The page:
Welcome by Tracy Roberts, Head of Unit
Welcome, blah, Christmas, blah, blah…
Actually, we jest, no bah humbug really, as we are delighted to present our Christmas edition of the HEU Blog. Even though Christmas (and its associated over-indulgence) is not quite upon us yet, HEU has already significantly grown in size and in this issue we are thrilled to welcome just some of our new staff: Melyda, Sam and Abdur. Also in this issue, we introduce a few of our latest research projects, on interventions to reduce weight gain in pregnancy, and to safeguard adolescent mental health in India – just some of an increasing number of global health economics projects involving HEU staff.
In September, we were excited to welcome HEUs 25th Cohort of MSc students in our 25th Year of MSc Health Economics and Health Policy (see photo above). Yesterday we shared some Christmas festivities with this cohort during their first dissertation workshop, but to spare their blushes as they tucked into mince pies and Buck’s fizz – we have no further photos to share. Not the case with the team though (see below), as we show our Christmas games and a trip out for Christmas lunch – we are all expecting to have expanded further by January! 🙂
Season’s greetings to all.
What’s new in HEU?
We would like to extend a very warm welcome to our newest members of HEU staff, Melyda, Sam Perry, and Abdur Razzaque Sarker.
Melyda joined HEU in July 2022 as a Research Fellow, with a background in medicine (radiation oncology). She had completed her MSc in Health Economics and Health Policy at the University of Birmingham in 2020 before joining the team as a member of staff. Melyda is currently working with HEU’s Tracy Roberts and Mark Monahan on the NIHR funded PRE-EMPT project, aiming to explore the clinical and cost-effectiveness of long-acting reversible contraceptives (LARCs) compared with the combined oral contraceptive pill (COCP) in preventing the recurrence of endometriosis.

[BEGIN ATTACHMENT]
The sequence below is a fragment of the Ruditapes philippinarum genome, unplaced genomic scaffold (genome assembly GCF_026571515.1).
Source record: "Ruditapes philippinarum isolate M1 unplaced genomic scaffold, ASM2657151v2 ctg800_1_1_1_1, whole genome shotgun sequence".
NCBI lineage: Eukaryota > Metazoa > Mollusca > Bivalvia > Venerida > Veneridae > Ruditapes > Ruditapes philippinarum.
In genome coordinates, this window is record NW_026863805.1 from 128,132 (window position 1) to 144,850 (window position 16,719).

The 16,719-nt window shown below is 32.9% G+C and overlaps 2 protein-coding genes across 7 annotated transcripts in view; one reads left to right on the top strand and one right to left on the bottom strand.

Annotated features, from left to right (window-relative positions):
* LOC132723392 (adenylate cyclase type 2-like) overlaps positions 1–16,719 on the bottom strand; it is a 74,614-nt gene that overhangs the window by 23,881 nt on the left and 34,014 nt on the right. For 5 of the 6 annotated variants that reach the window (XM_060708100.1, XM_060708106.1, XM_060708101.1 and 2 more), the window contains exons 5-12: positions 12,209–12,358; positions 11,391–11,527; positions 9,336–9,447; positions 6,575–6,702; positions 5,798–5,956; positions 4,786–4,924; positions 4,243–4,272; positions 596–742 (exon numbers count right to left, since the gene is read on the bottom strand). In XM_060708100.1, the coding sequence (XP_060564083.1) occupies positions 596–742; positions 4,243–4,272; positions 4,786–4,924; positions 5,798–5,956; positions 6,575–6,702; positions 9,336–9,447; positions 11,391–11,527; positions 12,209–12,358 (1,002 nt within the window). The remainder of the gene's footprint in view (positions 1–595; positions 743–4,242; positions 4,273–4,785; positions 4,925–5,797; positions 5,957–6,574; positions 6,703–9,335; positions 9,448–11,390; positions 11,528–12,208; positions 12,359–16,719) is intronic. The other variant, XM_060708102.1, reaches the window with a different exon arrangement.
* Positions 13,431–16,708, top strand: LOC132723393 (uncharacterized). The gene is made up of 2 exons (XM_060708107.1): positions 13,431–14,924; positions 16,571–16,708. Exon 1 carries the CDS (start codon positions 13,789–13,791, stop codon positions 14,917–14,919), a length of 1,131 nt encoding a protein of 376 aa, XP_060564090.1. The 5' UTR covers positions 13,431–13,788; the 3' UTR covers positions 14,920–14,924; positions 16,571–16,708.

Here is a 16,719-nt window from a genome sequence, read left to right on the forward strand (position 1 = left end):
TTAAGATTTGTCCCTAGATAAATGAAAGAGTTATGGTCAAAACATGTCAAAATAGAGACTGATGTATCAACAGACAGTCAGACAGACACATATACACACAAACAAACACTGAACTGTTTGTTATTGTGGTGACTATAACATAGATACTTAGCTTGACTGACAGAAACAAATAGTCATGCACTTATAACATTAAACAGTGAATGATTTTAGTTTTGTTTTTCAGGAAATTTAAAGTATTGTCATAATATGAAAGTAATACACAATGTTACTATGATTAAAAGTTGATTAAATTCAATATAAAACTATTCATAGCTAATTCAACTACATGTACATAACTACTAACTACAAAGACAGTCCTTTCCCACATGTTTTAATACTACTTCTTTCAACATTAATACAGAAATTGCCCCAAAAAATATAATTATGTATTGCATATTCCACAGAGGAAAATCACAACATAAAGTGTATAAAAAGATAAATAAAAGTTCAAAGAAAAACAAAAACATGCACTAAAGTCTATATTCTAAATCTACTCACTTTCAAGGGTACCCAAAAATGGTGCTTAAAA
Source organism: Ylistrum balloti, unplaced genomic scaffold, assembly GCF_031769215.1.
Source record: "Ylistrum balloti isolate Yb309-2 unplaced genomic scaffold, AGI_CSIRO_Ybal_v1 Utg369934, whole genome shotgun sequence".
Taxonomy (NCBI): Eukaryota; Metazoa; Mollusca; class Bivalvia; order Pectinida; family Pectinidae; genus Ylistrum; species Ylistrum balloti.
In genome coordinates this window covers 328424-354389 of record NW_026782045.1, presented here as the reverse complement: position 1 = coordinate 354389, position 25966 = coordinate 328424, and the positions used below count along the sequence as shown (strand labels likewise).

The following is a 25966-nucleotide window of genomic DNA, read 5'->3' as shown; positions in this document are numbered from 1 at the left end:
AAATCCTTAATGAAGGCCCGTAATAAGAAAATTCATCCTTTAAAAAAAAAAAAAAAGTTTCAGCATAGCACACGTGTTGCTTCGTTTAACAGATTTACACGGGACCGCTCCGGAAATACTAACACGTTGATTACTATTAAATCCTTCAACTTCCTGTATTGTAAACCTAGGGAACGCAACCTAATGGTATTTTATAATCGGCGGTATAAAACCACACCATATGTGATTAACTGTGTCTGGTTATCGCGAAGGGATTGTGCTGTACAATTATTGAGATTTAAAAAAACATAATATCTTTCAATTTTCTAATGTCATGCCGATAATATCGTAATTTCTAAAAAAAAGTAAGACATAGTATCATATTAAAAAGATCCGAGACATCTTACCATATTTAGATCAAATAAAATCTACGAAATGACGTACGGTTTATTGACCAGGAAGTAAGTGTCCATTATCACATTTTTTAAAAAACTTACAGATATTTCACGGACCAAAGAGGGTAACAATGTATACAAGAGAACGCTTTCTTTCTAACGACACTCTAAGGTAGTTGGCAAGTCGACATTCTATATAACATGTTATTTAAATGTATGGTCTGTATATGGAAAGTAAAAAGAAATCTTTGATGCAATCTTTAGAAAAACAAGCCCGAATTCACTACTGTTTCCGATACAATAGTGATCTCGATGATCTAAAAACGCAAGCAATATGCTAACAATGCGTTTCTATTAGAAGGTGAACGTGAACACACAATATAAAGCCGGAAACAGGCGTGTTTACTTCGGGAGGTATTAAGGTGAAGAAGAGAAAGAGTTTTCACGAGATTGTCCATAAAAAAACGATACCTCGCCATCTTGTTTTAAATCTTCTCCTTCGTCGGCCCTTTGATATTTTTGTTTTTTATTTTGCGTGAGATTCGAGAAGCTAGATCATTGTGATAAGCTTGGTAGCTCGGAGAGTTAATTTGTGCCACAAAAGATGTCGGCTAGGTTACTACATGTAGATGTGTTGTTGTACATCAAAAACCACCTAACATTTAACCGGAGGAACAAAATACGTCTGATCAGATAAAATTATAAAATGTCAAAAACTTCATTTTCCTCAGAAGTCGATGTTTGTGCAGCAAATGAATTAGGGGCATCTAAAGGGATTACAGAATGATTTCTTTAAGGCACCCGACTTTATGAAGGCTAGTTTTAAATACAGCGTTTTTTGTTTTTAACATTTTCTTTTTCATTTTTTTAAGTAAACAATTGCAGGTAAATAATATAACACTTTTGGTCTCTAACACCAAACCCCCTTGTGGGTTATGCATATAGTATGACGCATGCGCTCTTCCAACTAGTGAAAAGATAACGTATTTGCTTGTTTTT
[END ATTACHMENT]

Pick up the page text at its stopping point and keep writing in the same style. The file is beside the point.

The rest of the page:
Sam joined HEU in September to work on the SAMA Project with HEUs Hareth Al-Janabi. As part of the SAMA Project, Sam and Hareth are testing the feasibility of health economics techniques to evaluate school-based interventions to support the emotional wellbeing of adolescents in India. The project is a collaboration with the University of Leeds and the National Institute of Mental Health and Neurosciences (NIMHANS) in Bangalore. Sam is also currently writing up his ESRC-funded PhD in Economics, which uses econometric methods to explore the impact of policy shocks on mental health and wellbeing. He completed the MSc in Health Economics and Econometrics at University of Birmingham in 2017/18, having previously studied for a BSc in Economics at the University of Birmingham.
Abdur joins HEU as a Research Fellow in Health Economics. He obtained his PhD in Health Economics and Management Science from the University of Strathclyde. The focus of his thesis was the economics of disease in lower-middle-income country contexts. He has also completed a ‘Master of Health Economics’ and ‘Master of Economics’ from Bangladesh.
Sarker is currently working on a study which aims to assess the cost-effectiveness of Rapid Diagnostic Centres (RDCs) for unexplained non-specific symptoms of cancer in the West Midlands. Prior to moving to Birmingham, the focus of Sarker’s research was on health systems and economic analysis in both developed and developing nations. He has published over 90 peer-reviewed articles.
International Weight Management in Pregnancy